Facing foreclosure, the owner of a near-construction hotel in downtown Brooklyn has resorted to bankruptcy to pay off the project’s mounting debt.

An entity controlled by Brooklyn developer Abraham Leifer filed for bankruptcy, paving the way for the sale of 291 Livingston Street, a 21-story hotel project known for the distinctive zebra-like mural that covers much of its exterior.

According to the bankruptcy filing, the project is 95 percent complete but needs an additional $6 million to complete.

It is one of a growing number of properties across the city that are turning to bankruptcy court to delay foreclosure or otherwise fend off distress. In this case, the debtor’s restructuring officer, David Goldwasser, said the developer simply ran out of cash.

“In order to maximize the value of the property and reduce ongoing accruals and costs associated with title and management,” the filing reads, “the debtor will attempt to sell the property in its Chapter 11 case to generate proceeds to repay its creditor.”

Insolvency expert Greg Corbin is marketing the auction.

The hotel’s history dates back to 2016, when Leifer’s Aview Equities was quietly putting together a 220,000-square-foot office and retail project in downtown Brooklyn. That never happened, but Brooklyn-based developer Eli Karp’s Hello Living bought the Livingston Street site for $11.1 million in 2017, with Leifer remaining an investor.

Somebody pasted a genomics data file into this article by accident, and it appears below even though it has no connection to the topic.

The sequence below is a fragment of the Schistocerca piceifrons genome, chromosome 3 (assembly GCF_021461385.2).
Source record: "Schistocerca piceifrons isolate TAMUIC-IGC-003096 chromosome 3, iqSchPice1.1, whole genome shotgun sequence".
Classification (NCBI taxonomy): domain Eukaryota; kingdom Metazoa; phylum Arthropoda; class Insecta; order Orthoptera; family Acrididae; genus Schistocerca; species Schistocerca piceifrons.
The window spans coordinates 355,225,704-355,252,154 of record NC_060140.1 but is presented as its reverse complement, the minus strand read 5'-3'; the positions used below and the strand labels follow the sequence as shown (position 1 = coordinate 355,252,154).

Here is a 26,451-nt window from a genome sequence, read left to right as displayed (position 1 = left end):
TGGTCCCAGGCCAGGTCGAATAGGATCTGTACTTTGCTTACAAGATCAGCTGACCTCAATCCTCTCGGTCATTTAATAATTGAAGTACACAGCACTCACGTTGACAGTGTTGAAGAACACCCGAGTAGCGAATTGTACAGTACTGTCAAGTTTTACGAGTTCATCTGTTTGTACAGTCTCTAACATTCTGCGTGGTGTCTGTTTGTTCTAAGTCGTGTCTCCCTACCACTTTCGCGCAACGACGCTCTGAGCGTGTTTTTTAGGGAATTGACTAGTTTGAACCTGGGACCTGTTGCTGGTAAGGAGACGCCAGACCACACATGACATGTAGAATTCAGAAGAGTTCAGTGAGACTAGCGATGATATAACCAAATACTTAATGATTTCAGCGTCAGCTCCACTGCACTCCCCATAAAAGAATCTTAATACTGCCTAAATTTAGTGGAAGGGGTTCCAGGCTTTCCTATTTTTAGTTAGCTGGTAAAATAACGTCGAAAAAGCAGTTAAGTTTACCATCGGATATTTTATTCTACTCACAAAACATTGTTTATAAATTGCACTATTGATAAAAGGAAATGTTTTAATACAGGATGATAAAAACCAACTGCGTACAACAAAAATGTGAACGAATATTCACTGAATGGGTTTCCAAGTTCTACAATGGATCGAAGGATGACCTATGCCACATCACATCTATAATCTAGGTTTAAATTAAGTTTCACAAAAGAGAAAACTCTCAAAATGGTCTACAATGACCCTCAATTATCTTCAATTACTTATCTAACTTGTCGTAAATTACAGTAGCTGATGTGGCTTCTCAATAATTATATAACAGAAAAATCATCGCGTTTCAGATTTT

Later that year, Karp floated plans to build a hotel there, but in 2018, Leifer replaced him as a managing member of the hotel-ownership group.

As construction progressed on Gene Kaufman’s designs, the project soon began to encounter problems with lenders and subcontractors.

Late last year, lender Acres Capital sued UCC for foreclosure, alleging that the hotel’s ownership group defaulted on a $29.7 million mortgage. Then, in March of this year, a mezzanine lender sued the property owners, claiming they had failed to repay their loans despite reaching a settlement that extended the due date.

Nearly 20 mechanics also filed a lien on the property totaling about $3 million, according to the bankruptcy filing, though the owner contested those liens.

The owners value the property at approximately $29 million.

Leifer’s Aview Equities in Borough Park is also facing trouble with its nine-story residential remodel at 19 West 55th Street in midtown Manhattan, with lender China Merchants Bank recently alleging it defaulted on a $36.7 million refinancing loan.

pincus first Report Livingston Street Bankruptcy.

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